Strengths

• Access to preferential markets.
• Eswatini is a globally competitive producer of high-quality sugar.
• High productivity in cane growing.
• Support from the government.
• Technical efficiency in sugar production.
• The sugar industry is a significant contributor to economic growth and development.

Weaknesses

• Deficiencies and inefficiency of public utilities, with their related high costs.
• Increasing costs of sugar production.
• Increasing inefficiency of smallholder farmers in growing sugar.
• Inefficient infrastructure and high transport costs.
• Negative export conditions due to high tariffs and lack of subsidies.
• Reliance on favourable weather conditions.
• Skills shortages.
• The decline in the area under cane farmed by small growers.
• The global sugar price is affected by subsidy-induced overproduction in some major sugar-producing countries.

Opportunities

• Diversification into other sugar-based products.
• Nurturing regional demand.
• Supply of sugar markets previously supplied by Brazil and least developed countries.
• The generation of renewable electricity.
• The production of bioethanol.

Threats

• Competition from the alternative sweeteners market.
• Expropriation of land and possible decrease in sugar cane production.
• Failure of smallholders to run farms efficiently.
• Global oversupply of sugar and lower sugar prices.
• Low returns to smallholders, and reduced viability of irrigation projects.
• Price pressures in the customs union.
• Removal of restrictions for domestic sugar beet production in the EU.
• The introduction of the sugar tax in many countries.

Outlook

Global overproduction of sugar and a fall in the price obtainable for Eswatini sugar in export markets, including the Southern African Customs Union, pose the biggest threats to the country’s sugar industry. The industry has witnessed a decline in exports to some of its most lucrative markets, and this trend may continue as more countries impose sugar taxes due to health concerns. Low returns may force some smallholder sugar farmers to diversify their crops. In the longer term, climate change and unpredictable weather patterns will be of major concern to the industry.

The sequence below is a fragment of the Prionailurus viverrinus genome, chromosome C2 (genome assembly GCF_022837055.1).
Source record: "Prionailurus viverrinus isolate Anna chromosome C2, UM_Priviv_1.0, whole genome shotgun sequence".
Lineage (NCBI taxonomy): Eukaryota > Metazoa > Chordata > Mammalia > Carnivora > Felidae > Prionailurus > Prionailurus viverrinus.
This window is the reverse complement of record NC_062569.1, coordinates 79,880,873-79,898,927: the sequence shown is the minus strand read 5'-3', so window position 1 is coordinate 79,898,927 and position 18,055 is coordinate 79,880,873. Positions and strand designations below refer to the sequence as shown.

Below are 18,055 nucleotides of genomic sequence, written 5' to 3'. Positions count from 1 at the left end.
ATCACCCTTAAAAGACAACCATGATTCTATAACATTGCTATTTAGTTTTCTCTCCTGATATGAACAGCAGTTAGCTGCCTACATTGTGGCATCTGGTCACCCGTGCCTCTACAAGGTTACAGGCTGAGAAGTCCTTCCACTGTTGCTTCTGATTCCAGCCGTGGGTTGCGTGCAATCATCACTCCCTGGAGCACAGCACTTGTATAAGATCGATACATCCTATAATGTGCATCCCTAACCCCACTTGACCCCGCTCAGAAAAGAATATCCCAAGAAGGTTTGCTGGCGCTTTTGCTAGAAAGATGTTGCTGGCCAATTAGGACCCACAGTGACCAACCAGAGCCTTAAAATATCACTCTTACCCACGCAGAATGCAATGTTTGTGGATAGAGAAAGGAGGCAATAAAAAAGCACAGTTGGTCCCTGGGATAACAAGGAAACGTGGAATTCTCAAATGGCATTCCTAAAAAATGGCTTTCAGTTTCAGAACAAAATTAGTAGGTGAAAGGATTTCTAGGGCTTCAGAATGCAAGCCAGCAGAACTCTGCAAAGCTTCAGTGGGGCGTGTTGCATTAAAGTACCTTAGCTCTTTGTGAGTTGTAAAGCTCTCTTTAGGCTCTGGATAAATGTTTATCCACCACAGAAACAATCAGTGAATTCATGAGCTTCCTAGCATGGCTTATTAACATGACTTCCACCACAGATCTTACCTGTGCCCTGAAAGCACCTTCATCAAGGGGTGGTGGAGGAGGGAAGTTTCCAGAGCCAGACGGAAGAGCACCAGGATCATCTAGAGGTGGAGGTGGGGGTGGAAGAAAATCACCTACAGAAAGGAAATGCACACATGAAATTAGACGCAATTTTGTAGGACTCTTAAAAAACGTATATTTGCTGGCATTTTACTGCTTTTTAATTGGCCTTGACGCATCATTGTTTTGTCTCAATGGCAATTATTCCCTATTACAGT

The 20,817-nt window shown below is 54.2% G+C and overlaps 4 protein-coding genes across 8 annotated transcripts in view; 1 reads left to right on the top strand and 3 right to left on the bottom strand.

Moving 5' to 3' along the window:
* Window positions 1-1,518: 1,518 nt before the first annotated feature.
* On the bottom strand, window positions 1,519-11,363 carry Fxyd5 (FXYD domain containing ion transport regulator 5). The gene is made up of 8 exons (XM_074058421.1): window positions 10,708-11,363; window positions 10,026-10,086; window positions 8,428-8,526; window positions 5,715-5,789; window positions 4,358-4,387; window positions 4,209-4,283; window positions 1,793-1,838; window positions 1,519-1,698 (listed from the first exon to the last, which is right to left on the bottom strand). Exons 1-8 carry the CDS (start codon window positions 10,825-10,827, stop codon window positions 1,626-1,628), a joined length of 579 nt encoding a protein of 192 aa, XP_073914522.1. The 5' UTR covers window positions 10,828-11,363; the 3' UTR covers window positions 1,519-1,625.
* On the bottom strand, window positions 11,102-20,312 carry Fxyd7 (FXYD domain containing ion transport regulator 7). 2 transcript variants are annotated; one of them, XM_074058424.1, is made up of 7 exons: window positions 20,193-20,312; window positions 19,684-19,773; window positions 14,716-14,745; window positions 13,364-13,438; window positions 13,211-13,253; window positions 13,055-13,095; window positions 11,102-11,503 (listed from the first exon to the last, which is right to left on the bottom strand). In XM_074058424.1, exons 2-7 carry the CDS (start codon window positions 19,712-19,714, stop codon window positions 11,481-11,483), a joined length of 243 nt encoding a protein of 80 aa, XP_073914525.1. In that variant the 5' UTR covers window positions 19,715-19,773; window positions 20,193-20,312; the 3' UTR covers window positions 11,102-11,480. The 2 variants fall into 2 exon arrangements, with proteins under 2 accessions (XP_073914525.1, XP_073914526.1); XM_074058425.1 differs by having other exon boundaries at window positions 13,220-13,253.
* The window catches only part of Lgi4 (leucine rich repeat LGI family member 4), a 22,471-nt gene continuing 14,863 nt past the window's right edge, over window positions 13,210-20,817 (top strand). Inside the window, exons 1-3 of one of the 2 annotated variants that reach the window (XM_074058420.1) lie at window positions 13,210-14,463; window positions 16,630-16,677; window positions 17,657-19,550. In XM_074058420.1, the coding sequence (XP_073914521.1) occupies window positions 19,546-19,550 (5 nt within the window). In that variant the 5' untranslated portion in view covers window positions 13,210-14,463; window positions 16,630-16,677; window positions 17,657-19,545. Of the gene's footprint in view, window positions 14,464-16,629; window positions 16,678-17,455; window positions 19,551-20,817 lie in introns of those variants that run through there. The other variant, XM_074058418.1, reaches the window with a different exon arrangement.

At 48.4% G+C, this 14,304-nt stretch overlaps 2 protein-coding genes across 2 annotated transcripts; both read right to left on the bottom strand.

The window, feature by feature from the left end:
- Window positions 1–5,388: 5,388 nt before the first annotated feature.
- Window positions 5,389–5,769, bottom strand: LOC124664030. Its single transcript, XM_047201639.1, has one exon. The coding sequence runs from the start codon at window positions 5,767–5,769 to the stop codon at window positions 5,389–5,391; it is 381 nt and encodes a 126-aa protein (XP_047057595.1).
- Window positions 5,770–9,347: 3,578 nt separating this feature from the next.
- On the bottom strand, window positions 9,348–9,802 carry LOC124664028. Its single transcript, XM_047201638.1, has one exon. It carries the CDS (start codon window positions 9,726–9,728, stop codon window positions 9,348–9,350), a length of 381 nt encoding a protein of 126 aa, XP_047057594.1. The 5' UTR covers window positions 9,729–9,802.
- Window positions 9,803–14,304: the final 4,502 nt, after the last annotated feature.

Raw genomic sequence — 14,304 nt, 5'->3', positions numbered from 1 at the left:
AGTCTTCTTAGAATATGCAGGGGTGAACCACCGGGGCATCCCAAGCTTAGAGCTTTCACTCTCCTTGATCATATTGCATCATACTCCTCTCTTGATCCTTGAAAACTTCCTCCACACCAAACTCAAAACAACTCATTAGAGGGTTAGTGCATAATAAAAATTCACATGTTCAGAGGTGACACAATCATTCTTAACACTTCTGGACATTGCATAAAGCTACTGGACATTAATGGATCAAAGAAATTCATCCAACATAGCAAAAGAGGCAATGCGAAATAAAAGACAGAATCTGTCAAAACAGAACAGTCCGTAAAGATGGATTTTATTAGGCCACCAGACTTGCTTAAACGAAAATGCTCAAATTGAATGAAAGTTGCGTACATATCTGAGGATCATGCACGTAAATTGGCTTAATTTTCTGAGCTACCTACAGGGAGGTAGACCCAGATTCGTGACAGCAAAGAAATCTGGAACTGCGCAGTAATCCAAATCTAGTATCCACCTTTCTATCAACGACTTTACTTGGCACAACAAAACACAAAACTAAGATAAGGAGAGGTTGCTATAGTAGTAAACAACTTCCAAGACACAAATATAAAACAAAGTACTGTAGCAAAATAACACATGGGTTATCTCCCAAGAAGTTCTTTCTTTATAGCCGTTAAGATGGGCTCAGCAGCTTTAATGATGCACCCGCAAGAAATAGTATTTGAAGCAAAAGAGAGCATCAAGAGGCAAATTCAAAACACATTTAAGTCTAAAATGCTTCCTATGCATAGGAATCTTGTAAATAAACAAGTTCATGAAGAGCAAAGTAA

The Sugar Industry Eswatini
The Sugar Industry Eswatini 2019

Full Report

R 1 900.00(ZAR) estimated $103.15 (USD)*

Industry Landscape

R 1 330.00(ZAR) estimated $ 72.20 (USD)*

Historical Reports

The Sugar Industry Eswatini 2022-02-28

R 6 500.00(ZAR) estimated $352.87 (USD)*

View Report Add to Cart

Table of Contents

[ Close ]
PAGE
1. INTRODUCTION 1
2. COUNTRY INFORMATION 1
3. DESCRIPTION OF THE INDUSTRY 2
3.1. Industry Value Chain 4
3.2. Geographic Position 5
4. SIZE OF THE INDUSTRY 6
5. STATE OF THE INDUSTRY 7
5.1. Local 7
5.1.1. Corporate Actions 13
5.1.2. Regulations 13
5.1.3. Enterprise Development and Social Economic Development 14
5.2. Continental 15
5.3. International 16
6. INFLUENCING FACTORS 18
6.1. Finance 18
6.2. Cost 18
6.3. Global Pricing Pressure 18
6.4. Climate Change and Drought 19
6.5. Cyclicality 20
6.6. Infrastructure 20
6.7. Diseases and Pests 20
6.8. Renewable Energy 20
6.9. Corruption and Forced Evictions 22
6.10. Poverty 23
6.11. Government Initiatives 23
6.12. IFAD Projects 24
6.13. Health Concerns 24
6.14. Food Safety 25
6.15. HIV/AIDS 25
6.16. Technology, Research and Development (R&D) and Innovation 26
6.17. Political Risks 26
6.18. Labour 27
7. COMPETITION 28
7.1. Barriers to Entry 28
8. SWOT ANALYSIS 28
9. OUTLOOK 29
10. INDUSTRY ASSOCIATIONS 30
11. REFERENCES 30
11.1. Publications 30
11.2. Websites 31
APPENDIX 1 33
Summary of Notable Players 33
COMPANY PROFILES 34
CROOKES PLANTATIONS LTD 34
ROYAL SWAZILAND SUGAR CORPORATION LTD 36
TAMBANKULU ESTATES LTD 40
UBOMBO SUGAR LTD 42